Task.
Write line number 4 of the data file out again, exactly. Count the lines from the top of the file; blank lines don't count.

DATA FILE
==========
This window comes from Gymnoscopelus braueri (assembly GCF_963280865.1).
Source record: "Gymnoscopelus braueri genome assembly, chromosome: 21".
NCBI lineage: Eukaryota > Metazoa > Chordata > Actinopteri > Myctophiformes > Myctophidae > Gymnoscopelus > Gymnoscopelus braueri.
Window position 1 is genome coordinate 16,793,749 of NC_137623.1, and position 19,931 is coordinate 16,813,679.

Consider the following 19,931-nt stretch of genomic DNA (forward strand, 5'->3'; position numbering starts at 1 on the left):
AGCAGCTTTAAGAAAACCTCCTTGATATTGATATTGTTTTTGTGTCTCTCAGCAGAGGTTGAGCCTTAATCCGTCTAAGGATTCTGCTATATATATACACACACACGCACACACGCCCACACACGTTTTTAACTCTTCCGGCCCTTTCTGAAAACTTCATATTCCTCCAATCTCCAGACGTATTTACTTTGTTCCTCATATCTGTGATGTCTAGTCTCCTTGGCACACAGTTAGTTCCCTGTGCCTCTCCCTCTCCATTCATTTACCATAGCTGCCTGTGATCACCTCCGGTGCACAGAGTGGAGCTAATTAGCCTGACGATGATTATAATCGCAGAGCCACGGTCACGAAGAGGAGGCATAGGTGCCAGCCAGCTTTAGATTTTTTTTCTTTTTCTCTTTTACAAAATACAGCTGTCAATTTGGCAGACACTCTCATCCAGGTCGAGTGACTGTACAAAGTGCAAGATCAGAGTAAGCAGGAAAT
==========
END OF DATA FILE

Window position 1 is genome coordinate 16,793,749 of NC_137623.1, and position 19,931 is coordinate 16,813,679.